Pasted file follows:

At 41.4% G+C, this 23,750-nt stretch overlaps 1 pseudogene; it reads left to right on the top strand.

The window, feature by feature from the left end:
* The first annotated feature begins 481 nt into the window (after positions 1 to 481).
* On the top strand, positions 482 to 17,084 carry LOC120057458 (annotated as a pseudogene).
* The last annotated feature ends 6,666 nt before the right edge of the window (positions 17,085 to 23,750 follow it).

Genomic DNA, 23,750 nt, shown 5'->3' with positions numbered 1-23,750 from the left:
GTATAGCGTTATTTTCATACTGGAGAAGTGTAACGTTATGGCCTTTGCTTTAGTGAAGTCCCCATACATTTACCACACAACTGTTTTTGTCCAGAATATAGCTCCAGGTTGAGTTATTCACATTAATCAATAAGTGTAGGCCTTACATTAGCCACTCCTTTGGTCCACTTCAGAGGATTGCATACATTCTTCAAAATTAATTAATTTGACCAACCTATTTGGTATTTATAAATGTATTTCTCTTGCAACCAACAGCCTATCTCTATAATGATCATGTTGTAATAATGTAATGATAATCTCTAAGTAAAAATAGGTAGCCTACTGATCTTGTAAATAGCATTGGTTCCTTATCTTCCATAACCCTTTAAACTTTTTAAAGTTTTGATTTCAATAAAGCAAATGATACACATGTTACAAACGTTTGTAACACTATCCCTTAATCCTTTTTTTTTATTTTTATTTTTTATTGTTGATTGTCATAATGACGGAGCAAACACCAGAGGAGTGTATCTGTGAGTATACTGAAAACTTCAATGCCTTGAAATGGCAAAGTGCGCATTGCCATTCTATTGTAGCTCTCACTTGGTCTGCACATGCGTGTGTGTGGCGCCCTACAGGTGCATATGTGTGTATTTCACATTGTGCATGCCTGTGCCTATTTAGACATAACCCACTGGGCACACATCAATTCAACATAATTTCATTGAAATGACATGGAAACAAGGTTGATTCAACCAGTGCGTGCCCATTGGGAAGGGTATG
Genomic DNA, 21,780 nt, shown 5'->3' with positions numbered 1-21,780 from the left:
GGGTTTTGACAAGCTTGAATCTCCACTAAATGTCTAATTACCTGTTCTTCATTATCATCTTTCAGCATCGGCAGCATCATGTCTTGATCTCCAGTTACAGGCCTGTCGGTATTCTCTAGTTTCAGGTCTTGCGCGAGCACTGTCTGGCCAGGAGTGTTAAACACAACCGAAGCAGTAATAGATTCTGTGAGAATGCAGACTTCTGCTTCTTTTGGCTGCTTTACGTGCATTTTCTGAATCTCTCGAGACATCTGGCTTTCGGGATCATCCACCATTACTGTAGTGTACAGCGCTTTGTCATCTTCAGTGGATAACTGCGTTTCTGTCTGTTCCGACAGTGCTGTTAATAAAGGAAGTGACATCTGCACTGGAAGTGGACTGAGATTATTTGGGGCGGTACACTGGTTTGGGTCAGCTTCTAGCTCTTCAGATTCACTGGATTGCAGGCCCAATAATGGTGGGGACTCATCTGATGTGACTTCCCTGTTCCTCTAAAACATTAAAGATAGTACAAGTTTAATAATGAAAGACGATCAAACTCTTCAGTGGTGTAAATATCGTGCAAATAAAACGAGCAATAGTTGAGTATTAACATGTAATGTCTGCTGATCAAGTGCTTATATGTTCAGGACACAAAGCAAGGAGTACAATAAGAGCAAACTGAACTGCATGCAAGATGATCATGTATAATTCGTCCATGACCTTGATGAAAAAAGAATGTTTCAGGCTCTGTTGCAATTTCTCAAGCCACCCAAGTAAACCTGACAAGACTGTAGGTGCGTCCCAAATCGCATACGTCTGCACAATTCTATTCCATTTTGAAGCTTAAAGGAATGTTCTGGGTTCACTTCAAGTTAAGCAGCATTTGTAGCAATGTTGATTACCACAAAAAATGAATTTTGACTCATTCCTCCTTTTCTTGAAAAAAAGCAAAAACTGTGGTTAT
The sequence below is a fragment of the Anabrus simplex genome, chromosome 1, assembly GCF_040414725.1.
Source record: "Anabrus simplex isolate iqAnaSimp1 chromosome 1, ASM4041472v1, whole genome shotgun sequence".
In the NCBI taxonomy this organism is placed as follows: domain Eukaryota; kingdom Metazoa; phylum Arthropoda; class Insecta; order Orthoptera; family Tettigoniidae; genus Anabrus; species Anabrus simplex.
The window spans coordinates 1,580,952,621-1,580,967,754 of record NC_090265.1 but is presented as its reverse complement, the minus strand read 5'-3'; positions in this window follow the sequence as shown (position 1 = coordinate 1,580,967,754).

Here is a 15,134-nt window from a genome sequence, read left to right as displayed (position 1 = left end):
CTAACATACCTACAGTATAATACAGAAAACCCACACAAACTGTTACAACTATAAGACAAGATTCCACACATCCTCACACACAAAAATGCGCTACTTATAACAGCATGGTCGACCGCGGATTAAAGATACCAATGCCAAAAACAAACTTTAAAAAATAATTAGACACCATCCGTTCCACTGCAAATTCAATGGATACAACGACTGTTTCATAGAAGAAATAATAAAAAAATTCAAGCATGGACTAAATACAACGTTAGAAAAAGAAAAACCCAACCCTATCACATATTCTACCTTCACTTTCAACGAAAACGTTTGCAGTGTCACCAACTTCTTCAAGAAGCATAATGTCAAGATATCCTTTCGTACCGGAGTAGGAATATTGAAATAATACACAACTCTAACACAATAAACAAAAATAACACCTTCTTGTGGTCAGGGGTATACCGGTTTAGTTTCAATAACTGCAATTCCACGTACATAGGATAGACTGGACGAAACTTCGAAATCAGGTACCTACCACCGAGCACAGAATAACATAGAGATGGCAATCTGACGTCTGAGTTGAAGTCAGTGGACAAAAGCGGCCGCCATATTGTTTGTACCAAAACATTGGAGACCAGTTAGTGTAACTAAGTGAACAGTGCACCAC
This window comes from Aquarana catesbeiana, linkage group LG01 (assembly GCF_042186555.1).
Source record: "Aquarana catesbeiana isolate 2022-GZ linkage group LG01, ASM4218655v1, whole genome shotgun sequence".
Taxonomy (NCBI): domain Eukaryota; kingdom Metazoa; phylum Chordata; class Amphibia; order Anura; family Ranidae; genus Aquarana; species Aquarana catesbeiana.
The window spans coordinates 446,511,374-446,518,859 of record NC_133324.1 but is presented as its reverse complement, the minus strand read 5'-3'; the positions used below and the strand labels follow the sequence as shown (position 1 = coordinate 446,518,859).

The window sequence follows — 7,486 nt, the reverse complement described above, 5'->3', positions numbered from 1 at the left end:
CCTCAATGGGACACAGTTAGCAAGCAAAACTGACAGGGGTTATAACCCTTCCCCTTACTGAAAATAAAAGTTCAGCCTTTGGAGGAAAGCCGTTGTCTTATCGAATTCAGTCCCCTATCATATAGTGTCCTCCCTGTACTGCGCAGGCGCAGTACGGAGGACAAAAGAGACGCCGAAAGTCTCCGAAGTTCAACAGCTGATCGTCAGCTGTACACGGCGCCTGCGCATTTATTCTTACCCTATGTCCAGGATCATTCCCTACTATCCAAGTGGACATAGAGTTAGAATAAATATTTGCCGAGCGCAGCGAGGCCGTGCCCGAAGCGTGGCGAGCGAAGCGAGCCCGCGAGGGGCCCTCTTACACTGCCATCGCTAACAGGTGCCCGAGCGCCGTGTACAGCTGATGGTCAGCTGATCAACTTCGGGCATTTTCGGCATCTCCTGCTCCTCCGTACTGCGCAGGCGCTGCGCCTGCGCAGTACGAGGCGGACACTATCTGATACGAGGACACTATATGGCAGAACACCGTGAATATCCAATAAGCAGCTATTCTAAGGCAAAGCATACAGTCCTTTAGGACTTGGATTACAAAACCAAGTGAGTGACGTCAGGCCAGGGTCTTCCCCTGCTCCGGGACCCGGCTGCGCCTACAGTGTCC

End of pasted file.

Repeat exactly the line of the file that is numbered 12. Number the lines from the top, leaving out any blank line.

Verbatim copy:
In the NCBI taxonomy this organism is placed as follows: domain Eukaryota; kingdom Metazoa; phylum Arthropoda; class Insecta; order Orthoptera; family Tettigoniidae; genus Anabrus; species Anabrus simplex.